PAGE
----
Proportion and Mathematics in Plato's Timaeus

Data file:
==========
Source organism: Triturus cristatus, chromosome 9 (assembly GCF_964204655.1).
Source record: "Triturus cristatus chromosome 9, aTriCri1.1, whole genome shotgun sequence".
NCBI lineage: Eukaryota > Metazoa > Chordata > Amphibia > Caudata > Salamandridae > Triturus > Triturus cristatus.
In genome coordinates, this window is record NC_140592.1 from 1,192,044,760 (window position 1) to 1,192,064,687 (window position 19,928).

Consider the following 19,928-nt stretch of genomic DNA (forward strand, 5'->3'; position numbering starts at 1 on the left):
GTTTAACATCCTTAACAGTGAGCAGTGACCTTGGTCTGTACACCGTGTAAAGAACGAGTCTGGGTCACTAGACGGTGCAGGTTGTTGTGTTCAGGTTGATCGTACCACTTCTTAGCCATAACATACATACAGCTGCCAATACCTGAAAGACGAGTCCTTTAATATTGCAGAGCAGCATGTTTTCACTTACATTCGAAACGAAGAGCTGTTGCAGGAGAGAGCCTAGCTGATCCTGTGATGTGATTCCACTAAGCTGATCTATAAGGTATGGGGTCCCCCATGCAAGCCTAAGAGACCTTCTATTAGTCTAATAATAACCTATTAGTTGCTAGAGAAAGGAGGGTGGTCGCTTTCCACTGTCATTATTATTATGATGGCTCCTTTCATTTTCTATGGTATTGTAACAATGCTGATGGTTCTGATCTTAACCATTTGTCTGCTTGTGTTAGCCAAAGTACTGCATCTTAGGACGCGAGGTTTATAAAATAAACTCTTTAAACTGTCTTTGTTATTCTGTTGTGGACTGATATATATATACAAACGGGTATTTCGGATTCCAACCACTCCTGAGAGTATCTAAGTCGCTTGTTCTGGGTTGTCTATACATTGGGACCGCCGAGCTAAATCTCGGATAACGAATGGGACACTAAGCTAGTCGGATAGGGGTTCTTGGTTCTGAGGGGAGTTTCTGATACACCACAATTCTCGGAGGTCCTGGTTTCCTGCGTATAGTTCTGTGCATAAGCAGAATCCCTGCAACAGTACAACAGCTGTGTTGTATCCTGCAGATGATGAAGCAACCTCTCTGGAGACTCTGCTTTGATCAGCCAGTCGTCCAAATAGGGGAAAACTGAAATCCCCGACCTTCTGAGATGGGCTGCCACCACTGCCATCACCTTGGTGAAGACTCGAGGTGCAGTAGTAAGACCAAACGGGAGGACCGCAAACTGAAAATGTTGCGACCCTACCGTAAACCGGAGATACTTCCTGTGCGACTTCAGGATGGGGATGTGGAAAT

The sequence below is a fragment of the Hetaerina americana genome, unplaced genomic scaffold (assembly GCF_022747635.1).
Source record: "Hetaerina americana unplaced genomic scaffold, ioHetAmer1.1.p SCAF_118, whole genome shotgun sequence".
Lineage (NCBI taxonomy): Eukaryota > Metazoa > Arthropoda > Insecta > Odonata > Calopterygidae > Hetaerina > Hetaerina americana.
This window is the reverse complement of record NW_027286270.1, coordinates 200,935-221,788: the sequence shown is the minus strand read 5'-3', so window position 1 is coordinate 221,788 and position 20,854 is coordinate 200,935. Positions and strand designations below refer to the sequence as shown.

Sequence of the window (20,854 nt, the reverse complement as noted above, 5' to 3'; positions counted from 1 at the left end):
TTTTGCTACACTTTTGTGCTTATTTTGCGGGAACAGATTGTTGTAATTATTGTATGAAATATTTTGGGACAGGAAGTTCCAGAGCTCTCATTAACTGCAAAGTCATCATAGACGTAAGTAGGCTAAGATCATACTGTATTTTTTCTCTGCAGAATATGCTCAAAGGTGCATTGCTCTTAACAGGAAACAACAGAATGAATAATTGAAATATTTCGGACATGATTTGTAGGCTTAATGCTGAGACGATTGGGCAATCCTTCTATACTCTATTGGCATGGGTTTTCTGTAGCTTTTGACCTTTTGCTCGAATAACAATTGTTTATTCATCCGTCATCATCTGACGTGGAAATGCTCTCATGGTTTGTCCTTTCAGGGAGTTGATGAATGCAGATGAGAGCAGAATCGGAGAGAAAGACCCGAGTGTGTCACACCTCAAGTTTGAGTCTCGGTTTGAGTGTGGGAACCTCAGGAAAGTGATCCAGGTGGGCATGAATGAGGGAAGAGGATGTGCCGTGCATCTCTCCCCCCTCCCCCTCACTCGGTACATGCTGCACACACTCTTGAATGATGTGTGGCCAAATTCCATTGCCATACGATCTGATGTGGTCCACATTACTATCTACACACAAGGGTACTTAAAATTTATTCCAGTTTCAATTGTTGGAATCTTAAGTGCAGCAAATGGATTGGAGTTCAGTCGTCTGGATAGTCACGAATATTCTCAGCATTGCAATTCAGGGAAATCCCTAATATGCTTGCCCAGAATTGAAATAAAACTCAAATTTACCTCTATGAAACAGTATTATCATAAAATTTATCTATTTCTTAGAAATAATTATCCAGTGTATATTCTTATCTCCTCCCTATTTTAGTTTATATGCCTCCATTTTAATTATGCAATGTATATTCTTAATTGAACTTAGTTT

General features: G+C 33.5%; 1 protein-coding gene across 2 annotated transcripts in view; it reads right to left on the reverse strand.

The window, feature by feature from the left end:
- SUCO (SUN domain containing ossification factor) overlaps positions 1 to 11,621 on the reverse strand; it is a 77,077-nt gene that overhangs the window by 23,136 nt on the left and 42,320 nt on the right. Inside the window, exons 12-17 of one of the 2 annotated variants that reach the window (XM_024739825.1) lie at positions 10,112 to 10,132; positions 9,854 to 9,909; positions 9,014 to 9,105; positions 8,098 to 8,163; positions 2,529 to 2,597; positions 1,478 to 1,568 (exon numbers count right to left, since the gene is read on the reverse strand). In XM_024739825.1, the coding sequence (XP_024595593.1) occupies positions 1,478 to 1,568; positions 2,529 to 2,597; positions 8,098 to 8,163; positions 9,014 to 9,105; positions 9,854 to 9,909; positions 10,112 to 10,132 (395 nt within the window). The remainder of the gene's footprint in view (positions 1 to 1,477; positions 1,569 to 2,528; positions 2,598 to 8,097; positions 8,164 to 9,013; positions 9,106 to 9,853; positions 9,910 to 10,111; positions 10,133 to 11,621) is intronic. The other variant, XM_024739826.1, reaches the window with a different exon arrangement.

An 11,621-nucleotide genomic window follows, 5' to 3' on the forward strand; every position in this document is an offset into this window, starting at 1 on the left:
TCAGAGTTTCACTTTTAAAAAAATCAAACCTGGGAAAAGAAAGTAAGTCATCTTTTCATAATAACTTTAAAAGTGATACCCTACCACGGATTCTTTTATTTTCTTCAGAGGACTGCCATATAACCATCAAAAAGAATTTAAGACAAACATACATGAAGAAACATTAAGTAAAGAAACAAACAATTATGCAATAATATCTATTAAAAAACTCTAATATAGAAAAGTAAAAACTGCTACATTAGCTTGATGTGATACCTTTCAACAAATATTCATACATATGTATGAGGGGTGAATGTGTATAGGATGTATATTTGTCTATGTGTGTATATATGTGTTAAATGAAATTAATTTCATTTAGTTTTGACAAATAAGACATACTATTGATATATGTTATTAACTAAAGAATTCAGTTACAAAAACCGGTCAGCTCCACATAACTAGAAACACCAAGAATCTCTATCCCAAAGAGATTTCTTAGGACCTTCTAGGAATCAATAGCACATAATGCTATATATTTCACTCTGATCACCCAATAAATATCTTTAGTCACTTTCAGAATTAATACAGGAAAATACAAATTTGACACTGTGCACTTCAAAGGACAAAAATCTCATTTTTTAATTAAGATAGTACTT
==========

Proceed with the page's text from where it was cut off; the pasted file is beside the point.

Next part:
Most discussions of mathematics in Plato's Timaeus focus on the actual numbers Plato employs and their significance. Cornford for example examines the proportions of the world soul in detail to show that Plato's division is not derived exclusively from the proportions describing musical intervals,1 while Brisson provides an extensive analysis of the proportions used in the creation of the elements.2 The focus of this paper is different, for it takes John Cleary's approach to the investigation of mathematics in the work of a philosopher. Cleary did not believe that the most critical thing to explain about a philosopher's use of mathematics is the detail of the numbers used or even the place of that work in the history or philosophy of mathematics. Instead, what Cleary believed to be most important when one examined the use of mathematics in a philosopher's work is 'to situate his philosophy of mathematics within the broader context of his whole project'.3 In 'Proclus' Philosophy of Mathematics', for instance, Cleary's chief concern was to explain how Proclus' ideas about mathematics are related to his understanding of the role of mathematics in the education of the rulers in Plato's Republic .4 I intend to follow Cleary's lead in this paper by looking at how the use of proportion in Plato's Timaeus relates to larger concerns in the dialogue as a whole.


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